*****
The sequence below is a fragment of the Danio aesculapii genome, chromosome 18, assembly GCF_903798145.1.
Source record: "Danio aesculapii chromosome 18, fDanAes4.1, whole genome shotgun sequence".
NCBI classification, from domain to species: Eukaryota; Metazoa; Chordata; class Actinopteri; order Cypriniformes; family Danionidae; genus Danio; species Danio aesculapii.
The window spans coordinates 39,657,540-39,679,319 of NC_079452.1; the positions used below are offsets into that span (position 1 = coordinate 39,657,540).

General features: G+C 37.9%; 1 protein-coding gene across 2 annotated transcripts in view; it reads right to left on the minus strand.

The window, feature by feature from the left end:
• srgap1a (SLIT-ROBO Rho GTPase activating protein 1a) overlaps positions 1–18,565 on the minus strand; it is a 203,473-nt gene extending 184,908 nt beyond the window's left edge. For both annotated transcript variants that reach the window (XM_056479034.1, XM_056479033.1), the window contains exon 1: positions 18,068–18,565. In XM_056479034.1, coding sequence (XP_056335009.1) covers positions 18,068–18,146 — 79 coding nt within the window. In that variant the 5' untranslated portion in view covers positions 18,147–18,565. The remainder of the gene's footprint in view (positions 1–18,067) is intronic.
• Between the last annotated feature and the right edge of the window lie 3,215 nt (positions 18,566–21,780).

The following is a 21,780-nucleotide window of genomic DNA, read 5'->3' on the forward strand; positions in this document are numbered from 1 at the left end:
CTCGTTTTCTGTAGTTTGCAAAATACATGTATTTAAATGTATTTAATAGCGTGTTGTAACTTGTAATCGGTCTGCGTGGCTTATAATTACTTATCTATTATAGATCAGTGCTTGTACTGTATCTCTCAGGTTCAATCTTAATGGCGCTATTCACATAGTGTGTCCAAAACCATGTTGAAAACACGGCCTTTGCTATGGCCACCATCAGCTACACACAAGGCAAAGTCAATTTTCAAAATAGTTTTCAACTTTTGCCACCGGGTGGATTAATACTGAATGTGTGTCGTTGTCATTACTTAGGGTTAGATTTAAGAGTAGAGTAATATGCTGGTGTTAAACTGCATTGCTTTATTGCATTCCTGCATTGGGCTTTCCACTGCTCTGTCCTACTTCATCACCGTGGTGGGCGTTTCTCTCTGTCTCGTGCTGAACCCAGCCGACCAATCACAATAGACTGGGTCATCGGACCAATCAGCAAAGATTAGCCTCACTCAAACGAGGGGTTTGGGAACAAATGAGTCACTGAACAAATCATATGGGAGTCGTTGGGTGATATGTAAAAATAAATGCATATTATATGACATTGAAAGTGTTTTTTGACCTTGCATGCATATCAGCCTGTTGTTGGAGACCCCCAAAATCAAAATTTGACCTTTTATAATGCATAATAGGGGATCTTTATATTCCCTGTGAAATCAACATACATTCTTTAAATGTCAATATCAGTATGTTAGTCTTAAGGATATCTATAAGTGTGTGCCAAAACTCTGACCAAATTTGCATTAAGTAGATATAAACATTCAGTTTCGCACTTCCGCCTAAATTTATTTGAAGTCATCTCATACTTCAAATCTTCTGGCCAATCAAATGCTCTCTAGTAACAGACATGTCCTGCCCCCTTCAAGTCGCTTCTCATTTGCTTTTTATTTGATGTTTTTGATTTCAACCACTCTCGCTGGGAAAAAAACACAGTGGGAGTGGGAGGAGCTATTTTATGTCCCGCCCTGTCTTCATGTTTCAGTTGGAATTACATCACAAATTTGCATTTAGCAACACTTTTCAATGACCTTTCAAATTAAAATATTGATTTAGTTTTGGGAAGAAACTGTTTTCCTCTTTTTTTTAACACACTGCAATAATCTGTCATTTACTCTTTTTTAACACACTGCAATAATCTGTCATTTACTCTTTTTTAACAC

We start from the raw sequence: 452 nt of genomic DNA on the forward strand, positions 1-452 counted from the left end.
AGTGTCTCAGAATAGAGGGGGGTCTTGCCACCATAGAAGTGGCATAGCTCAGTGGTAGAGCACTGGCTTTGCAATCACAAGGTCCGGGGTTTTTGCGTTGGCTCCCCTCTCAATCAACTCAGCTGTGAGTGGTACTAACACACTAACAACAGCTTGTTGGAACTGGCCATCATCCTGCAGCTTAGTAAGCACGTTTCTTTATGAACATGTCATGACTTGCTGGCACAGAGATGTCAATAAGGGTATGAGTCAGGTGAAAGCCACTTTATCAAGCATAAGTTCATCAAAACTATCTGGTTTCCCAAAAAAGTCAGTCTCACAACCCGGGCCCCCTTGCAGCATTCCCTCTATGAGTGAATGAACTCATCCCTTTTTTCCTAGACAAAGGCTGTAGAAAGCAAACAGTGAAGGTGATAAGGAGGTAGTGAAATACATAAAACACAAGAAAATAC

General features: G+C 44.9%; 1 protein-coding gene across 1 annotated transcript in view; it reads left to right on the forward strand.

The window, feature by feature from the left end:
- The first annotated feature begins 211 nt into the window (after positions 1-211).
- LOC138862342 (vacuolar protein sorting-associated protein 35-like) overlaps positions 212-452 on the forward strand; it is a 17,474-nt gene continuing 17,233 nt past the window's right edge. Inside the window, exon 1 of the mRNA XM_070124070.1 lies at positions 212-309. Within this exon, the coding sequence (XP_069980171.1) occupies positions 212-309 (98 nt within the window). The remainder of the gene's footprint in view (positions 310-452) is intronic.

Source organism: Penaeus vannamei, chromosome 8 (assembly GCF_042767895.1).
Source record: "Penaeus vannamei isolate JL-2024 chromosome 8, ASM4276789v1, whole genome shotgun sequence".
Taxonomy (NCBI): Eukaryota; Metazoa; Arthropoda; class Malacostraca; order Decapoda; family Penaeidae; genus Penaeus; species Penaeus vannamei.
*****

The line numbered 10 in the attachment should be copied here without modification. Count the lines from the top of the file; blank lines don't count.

CTCGTTTTCTGTAGTTTGCAAAATACATGTATTTAAATGTATTTAATAGCGTGTTGTAACTTGTAATCGGTCTGCGTGGCTTATAATTACTTATCTATTATAGATCAGTGCTTGTACTGTATCTCTCAGGTTCAATCTTAATGGCGCTATTCACATAGTGTGTCCAAAACCATGTTGAAAACACGGCCTTTGCTATGGCCACCATCAGCTACACACAAGGCAAAGTCAATTTTCAAAATAGTTTTCAACTTTTGCCACCGGGTGGATTAATACTGAATGTGTGTCGTTGTCATTACTTAGGGTTAGATTTAAGAGTAGAGTAATATGCTGGTGTTAAACTGCATTGCTTTATTGCATTCCTGCATTGGGCTTTCCACTGCTCTGTCCTACTTCATCACCGTGGTGGGCGTTTCTCTCTGTCTCGTGCTGAACCCAGCCGACCAATCACAATAGACTGGGTCATCGGACCAATCAGCAAAGATTAGCCTCACTCAAACGAGGGGTTTGGGAACAAATGAGTCACTGAACAAATCATATGGGAGTCGTTGGGTGATATGTAAAAATAAATGCATATTATATGACATTGAAAGTGTTTTTTGACCTTGCATGCATATCAGCCTGTTGTTGGAGACCCCCAAAATCAAAATTTGACCTTTTATAATGCATAATAGGGGATCTTTATATTCCCTGTGAAATCAACATACATTCTTTAAATGTCAATATCAGTATGTTAGTCTTAAGGATATCTATAAGTGTGTGCCAAAACTCTGACCAAATTTGCATTAAGTAGATATAAACATTCAGTTTCGCACTTCCGCCTAAATTTATTTGAAGTCATCTCATACTTCAAATCTTCTGGCCAATCAAATGCTCTCTAGTAACAGACATGTCCTGCCCCCTTCAAGTCGCTTCTCATTTGCTTTTTATTTGATGTTTTTGATTTCAACCACTCTCGCTGGGAAAAAAACACAGTGGGAGTGGGAGGAGCTATTTTATGTCCCGCCCTGTCTTCATGTTTCAGTTGGAATTACATCACAAATTTGCATTTAGCAACACTTTTCAATGACCTTTCAAATTAAAATATTGATTTAGTTTTGGGAAGAAACTGTTTTCCTCTTTTTTTTAACACACTGCAATAATCTGTCATTTACTCTTTTTTAACACACTGCAATAATCTGTCATTTACTCTTTTTTAACAC